LEGAL MATTERS:  What Privacy Laws Do (and Don’t Do)

There are privacy laws being passed seemingly every day; however, there is no comprehensive national U.S. law and current laws are largely a patchwork of state and federal laws.

Since there are no federal privacy laws regulating the actions of many companies, they’re pretty much free to do what they want with your data, unless there is a state law governing its use.

  • In most states, companies can use, share, or sell any data they collect about you without notifying you that they’re doing so.
  • No national law standardizes when (or if) a company must notify you if your data is breached or exposed to unauthorized parties.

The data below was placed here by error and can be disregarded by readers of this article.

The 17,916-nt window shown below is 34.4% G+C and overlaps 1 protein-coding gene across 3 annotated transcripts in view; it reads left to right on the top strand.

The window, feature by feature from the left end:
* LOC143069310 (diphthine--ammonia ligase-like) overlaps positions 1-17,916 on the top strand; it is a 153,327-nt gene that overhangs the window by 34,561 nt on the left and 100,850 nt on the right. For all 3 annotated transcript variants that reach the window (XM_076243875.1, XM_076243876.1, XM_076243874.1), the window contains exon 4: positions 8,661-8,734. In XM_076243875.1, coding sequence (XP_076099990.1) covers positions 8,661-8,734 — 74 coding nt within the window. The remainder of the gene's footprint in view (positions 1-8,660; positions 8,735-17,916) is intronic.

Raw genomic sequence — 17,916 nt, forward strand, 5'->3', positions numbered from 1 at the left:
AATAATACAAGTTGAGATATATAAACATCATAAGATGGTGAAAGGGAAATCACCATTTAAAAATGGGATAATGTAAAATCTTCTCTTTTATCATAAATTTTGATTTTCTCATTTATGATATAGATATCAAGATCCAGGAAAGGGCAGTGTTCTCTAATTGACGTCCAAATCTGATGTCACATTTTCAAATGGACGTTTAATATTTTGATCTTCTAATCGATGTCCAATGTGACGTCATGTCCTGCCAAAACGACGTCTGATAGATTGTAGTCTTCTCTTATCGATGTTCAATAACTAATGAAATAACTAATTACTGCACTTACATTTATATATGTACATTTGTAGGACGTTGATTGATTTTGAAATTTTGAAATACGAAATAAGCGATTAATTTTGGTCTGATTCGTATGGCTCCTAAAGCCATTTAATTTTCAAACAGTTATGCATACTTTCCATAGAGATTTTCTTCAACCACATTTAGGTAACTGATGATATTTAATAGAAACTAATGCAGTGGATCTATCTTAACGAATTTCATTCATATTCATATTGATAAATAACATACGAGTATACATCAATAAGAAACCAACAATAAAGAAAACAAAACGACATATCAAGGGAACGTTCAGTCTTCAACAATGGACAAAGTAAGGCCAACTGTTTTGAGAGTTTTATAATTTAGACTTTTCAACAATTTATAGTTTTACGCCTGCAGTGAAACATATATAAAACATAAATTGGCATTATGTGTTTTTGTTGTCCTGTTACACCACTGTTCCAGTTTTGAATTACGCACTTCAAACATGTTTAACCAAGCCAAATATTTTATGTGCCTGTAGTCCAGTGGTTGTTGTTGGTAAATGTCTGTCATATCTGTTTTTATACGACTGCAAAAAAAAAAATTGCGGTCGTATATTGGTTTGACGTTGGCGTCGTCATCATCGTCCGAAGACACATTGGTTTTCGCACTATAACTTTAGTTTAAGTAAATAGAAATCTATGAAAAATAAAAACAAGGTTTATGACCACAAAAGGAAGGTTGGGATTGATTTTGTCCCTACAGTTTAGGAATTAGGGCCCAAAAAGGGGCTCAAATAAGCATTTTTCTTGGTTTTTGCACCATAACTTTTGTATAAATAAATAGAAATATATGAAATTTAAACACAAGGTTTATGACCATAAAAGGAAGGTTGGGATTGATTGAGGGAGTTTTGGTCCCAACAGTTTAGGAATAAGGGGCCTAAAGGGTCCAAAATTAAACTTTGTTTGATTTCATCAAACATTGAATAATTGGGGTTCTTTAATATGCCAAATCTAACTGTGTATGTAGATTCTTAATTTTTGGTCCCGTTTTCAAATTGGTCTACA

• If a company shares your data, including sensitive information such as your health or location, with third parties (like data brokers), those third parties can further sell it or share it without notifying you.

Yikes! So why isn’t someone doing something about this? Well, California has what is probably the most comprehensive privacy law. The regulations allow a person to sue a company for violations. California also requires a “global opt out” to remove one’s data from sharing by device or browser, instead of being forced to opt out on each site individually. California is one of only three states with a comprehensive privacy policy. The others are Colorado and Virginia.

Beyond these, there is a hodgepodge of state privacy laws. Federal laws encompass an alphabet soup of laws covering specific data and situations, including: